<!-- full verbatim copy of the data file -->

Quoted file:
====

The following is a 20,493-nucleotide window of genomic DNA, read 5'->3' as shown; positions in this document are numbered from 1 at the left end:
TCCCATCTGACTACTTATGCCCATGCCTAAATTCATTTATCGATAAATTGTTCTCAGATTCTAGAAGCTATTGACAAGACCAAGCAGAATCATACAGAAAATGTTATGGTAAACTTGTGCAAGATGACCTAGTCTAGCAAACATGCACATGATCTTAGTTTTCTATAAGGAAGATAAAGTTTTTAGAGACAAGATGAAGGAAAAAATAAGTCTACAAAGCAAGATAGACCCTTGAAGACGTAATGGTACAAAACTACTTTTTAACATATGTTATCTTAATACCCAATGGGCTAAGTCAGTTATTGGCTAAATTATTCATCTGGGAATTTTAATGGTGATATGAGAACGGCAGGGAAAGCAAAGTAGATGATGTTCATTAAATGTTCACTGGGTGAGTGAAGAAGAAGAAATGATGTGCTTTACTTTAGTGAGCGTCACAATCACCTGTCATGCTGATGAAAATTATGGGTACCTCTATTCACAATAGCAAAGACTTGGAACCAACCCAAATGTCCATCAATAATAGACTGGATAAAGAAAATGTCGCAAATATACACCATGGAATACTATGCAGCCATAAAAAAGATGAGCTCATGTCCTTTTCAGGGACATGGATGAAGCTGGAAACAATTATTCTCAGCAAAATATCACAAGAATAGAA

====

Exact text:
The following is a 20,493-nucleotide window of genomic DNA, read 5'->3' as shown; positions in this document are numbered from 1 at the left end:
TCCCATCTGACTACTTATGCCCATGCCTAAATTCATTTATCGATAAATTGTTCTCAGATTCTAGAAGCTATTGACAAGACCAAGCAGAATCATACAGAAAATGTTATGGTAAACTTGTGCAAGATGACCTAGTCTAGCAAACATGCACATGATCTTAGTTTTCTATAAGGAAGATAAAGTTTTTAGAGACAAGATGAAGGAAAAAATAAGTCTACAAAGCAAGATAGACCCTTGAAGACGTAATGGTACAAAACTACTTTTTAACATATGTTATCTTAATACCCAATGGGCTAAGTCAGTTATTGGCTAAATTATTCATCTGGGAATTTTAATGGTGATATGAGAACGGCAGGGAAAGCAAAGTAGATGATGTTCATTAAATGTTCACTGGGTGAGTGAAGAAGAAGAAATGATGTGCTTTACTTTAGTGAGCGTCACAATCACCTGTCATGCTGATGAAAATTATGGGTACCTCTATTCACAATAGCAAAGACTTGGAACCAACCCAAATGTCCATCAATAATAGACTGGATAAAGAAAATGTCGCAAATATACACCATGGAATACTATGCAGCCATAAAAAAGATGAGCTCATGTCCTTTTCAGGGACATGGATGAAGCTGGAAACAATTATTCTCAGCAAAATATCACAAGAATAGAA